What Happened When This Model Lost Her Leg After Getting Hit by a Drunk Driver

Every time she walks the runway, Brazilian model Paola Antonini França Costa sends a powerful message about people living with disabilities. 

The 21-year-old Costa (known on social media as Paola Antonini) had to have her leg amputated after being hit by a drunk driver in late 2014

A little over a year since the accident that took her leg, Antonini has maintained an Instagram fan-base of more than 600,000 followers, proving that disabilities don't need to be career-enders, even for models. 

“I want to be a model for other amputees,” she told Brazilian news site Veja BH last year, as translated by the Daily Mail.

Because her leg was crushed so severely during the accident, her doctors were unsuccessful in trying to save it.

“I’d never felt such intense pain in my life,” she said of the procedure. “I chose not to look to see the size of the damage, but I knew it was serious.”

Her parents told the online publication shortly after the tragic event that it marked the "worst" day of their lives.

"We are traumatized by what happened to my daughter and [we] are totally focused on her recovery, asking everyone to pray a lot for her," her father Antonio Tadeu França Costa told the publication, as translated by the Daily Mail.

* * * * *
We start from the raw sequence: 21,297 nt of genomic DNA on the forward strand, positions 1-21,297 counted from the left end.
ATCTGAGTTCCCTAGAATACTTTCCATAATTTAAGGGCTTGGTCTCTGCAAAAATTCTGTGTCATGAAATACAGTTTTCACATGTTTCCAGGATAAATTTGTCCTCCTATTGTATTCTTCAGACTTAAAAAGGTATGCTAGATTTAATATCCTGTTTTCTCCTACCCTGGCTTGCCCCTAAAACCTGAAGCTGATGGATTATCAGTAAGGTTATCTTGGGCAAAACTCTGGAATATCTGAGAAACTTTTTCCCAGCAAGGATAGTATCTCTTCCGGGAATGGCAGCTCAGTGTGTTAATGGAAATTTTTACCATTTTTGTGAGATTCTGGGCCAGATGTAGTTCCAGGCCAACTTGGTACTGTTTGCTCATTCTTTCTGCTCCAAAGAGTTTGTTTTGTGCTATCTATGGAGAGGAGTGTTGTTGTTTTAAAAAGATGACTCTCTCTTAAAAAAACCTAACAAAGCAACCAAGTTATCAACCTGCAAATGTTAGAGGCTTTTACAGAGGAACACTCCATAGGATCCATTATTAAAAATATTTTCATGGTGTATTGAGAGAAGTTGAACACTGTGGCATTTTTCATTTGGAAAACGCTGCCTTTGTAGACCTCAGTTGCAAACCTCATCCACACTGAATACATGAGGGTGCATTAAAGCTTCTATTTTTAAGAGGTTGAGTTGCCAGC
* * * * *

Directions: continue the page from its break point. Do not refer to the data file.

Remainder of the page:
Antonini's fans have commended her for rising to the occasion and making the most of her situation, with many of her followers calling her "guerreira," which translates to "warrior."



Antonini is not the first model to keep working after having a leg amputated.

Model Lauren Wasser rose to online prominence last summer after Vice reported that she lost her leg as a result of Toxic Shock Syndrome (TSS). The article on Wasser was one of Vice's biggest stories of the year, and she was widely praised when she participated in New York Fashion Week eight months later.

Late last year, Wasser also appeared in ads for Nike in Nordstrom's holiday catalog:

Despite her professional successes a few years after losing her leg, Wasser told Broadly in an interview late last year that it was hard to accept herself following the amputation in 2012.

"I literally was laying there thinking that my life was over," she said. "I would never be accepted again, I could never model again. No one would look at me the same."

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